In response to the individual who couldn't get their balls to grow even in great light, the problem would be your excel dosing. Marimo balls are an algae and just like overdosing with excel to control beard algae, so too will moss balls be affected. Separating these guys usually leads to poorly shaped children good for tucking into rock crevices.
It does indeed float. In Marimo Lake in Japan, or tanks with Co2, they pearl in the evenings and float to the top. They are indeed slow growing, and are easy to propagate by tearing into pieces and allowing them to for new, smaller, balls. They serve as organic sponges; once a month, put them in a container of your tank water and squeeze them repeatedly. They'll release clouds of white. If you squeeze them out in the air, they float in the tank. I've seen people thread some fishing line through them and tie that to a stone, so they float in the water column. Squeezing them in the water and they stay on the bottom of the tank.
Japanese moss balls are actually a type of algae. They are really undemanding, and easy to take care of. They don't require special lighting to grow. However, they are pretty slow growers. If you have them in your tank, they can somewhat inhibit unwanted algae growth by competing for nutrients. Since they are a type of algae, that also means that they don't fare well with algaecides.
I have had mine for about four years now. I bought it at Petco and just threw it in a tank with a bunch of goldfish, no CO2, and poor incandescent lighting. Never took a hit. By now it is in a better tank and is nearly 4x bigger but unfortunately no longer in a ball shape but instead consisting of many tufts. This algae can survive with virtually no light in my experience. A bunch of it had gotten stuck under a piece of slate up against the glass and months later when I rearranged my tank it looked absolutely no worse for wear. Although I have found that with high light it pearls and floats to the surface.
I had one that been with my for a year...in low light. It did fine..but will be amazing to see it produce baby.. I love to have many of this in each of my shrimp tank....love them! Bought 1 from petsmart in those cup and it was full of algae...put in tank, all the shrimps gather and ate it. Low light and easy to care for, no need for ferts or excel..a bit of fert is fine.
Cladophora aegagropila, also known as Marimo Balls and Moss Balls; are soft, velvet-like, green algae balls are native to Japan and Northern Europe. In their native environment, due to photosynthesis, Moss Balls have been reported to surface during the day and sink in the evening. They make an interesting and unique addition to any aquarium. Moss Balls were originally thought to be very slow growers, but recent study and experimentation proves that the growth can be greatly accelerated with regular dosing of liquid nutrients and high lighting. For optimal conditions, Moss Balls require moderate to high light intensity of at least 3 watts per gallon from full spectrum (5000-7000K) bulbs, as well as regular dosing of liquid nutrients. CO2 can also increase the growth and vigor of Moss Balls. Moss Balls are propagated by division. Simply divide it into smaller pieces and they will also become spherical over time.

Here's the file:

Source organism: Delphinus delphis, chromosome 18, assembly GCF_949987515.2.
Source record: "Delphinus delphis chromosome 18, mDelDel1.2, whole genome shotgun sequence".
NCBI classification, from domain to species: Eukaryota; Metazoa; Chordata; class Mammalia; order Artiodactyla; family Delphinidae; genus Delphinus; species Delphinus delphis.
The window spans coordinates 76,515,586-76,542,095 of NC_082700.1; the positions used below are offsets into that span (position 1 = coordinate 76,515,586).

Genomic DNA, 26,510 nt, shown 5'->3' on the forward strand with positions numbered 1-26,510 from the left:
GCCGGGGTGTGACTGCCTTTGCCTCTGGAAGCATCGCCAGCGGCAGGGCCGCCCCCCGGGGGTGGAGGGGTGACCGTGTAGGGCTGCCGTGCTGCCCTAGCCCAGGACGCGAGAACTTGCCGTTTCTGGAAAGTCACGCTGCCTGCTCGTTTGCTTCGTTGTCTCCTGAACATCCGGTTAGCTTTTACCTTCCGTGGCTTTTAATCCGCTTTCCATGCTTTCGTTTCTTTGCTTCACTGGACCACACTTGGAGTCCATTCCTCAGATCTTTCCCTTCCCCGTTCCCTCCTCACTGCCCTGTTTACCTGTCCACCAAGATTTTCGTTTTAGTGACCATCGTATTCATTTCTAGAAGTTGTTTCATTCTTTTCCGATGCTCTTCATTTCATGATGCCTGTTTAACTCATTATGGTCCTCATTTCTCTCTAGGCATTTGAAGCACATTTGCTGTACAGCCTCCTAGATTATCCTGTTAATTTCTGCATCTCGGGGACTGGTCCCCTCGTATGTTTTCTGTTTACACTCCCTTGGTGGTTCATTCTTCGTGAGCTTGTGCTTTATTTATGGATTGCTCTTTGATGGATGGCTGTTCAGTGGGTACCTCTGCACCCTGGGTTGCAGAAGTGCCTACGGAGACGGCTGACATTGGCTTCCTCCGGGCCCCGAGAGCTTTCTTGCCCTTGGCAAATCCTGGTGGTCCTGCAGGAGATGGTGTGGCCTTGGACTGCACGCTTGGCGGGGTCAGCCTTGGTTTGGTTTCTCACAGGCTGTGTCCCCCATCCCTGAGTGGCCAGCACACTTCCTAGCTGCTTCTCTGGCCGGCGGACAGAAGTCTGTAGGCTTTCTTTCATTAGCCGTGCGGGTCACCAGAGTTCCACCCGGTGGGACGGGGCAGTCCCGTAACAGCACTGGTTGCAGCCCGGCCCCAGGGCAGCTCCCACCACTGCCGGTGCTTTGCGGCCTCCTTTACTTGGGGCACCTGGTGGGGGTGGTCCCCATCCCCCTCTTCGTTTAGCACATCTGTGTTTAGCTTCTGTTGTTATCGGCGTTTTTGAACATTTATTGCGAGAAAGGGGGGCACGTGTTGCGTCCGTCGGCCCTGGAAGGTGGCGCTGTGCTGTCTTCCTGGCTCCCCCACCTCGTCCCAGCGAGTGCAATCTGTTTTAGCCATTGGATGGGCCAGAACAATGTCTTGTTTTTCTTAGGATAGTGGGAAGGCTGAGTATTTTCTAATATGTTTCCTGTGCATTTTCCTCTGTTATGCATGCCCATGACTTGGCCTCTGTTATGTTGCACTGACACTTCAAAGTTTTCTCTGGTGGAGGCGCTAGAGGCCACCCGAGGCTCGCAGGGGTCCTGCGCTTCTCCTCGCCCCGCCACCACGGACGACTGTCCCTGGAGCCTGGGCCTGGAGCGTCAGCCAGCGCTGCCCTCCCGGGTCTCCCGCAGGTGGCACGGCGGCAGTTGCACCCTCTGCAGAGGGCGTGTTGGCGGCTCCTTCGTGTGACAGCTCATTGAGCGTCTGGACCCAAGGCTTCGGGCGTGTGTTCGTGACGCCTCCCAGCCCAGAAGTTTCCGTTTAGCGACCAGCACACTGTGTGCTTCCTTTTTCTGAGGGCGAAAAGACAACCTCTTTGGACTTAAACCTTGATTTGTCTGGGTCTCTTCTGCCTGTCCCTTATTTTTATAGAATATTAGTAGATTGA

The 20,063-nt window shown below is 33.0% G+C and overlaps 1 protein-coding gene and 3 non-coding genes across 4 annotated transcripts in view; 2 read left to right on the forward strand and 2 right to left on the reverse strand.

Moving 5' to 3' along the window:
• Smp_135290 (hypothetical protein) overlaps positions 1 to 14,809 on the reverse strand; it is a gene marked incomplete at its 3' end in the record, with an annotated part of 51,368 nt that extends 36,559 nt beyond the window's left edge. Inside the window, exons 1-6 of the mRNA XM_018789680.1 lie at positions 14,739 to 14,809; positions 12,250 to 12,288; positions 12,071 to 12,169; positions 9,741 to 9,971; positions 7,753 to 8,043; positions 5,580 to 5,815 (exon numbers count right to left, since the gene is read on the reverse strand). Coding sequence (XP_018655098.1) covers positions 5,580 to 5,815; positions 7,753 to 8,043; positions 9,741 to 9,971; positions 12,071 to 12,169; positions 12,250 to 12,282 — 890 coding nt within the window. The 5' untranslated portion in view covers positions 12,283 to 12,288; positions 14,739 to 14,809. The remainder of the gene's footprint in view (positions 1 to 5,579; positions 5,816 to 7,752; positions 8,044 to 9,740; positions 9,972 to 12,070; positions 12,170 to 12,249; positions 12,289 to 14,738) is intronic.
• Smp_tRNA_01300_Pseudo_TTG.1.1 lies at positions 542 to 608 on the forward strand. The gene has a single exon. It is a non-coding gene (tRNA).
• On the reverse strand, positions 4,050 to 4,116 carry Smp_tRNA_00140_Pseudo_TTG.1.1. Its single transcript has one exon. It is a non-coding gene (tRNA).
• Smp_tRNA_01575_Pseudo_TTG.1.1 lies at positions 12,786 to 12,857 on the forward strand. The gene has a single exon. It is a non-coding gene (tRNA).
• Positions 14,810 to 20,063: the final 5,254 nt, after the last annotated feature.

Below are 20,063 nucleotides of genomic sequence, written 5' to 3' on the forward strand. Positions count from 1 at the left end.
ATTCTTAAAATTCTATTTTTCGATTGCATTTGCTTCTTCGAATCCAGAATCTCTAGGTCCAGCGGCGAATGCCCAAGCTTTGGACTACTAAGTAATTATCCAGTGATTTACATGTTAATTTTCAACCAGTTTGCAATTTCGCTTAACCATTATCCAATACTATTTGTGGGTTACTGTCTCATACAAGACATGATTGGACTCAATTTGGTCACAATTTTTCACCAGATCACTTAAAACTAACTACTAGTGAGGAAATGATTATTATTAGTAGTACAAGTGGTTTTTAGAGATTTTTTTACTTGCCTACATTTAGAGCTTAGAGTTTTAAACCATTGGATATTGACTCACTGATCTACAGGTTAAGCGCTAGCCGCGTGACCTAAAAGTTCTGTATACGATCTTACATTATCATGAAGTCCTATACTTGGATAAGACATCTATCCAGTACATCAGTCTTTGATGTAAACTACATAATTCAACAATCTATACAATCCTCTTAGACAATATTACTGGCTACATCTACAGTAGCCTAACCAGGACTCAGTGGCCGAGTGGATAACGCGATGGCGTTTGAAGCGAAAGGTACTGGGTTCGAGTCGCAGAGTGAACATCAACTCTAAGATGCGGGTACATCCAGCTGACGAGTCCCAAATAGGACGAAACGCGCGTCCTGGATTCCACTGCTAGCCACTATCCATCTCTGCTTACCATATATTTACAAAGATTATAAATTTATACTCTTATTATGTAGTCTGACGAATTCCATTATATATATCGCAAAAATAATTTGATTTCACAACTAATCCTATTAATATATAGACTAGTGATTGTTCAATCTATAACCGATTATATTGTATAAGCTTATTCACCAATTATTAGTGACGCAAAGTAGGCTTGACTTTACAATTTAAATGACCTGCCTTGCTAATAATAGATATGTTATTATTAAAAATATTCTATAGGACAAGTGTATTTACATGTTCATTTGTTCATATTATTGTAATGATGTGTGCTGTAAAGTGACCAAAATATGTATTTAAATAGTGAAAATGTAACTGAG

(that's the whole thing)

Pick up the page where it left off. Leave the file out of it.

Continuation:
I have two marimo moss balls - one of them in a vase by the window and one in my low light 55g fish tank. Yes, I am sure that they are the TRUE marimo moss ball. The one in the vase gets direct sunlight for about an hour a day. It produces bubbles that cause it to float for a while. The marimo ball in my aquarium gets only low light, and it does not float. This is truly a unique plant. It is fun to watch it float/sink throughout the day. I like the looks of it and enjoy having these!
This is a very strong but slow grower plant. no need ferts or co2 for this. They just need good lighting. And sometimes, but vey rare their own O2 bubbles can float them... And you can make like-velvet carpet with them. Just lay on a mesh like other mosses, let them take a good light.
These will float, but you have to get the lighting right like natural lighting which nobody is usually able to with their tanks being by windows and/or in natural lit rooms. Then take in to affect the lighting people use on a regular basis in their home. But as for light, I've had them in a tank for a year now with no light and they are still going strong. Had a case of black beard, so cut the lights out. Love them, and I also get comments from everyone who sees them. A must have.
I had a low light no tech 10gal tank that this most likely came into on other plants and in a few months the entire tank was full of it, it looked really cool, we called the tank GMT for Giant Mess Tank. It was full of endlers and red sakura shrimp, just a teeming mass of color. No idea how many fish and shrimp were in the tank, but the amount of life a tank full of this can support is incredible, great stuff!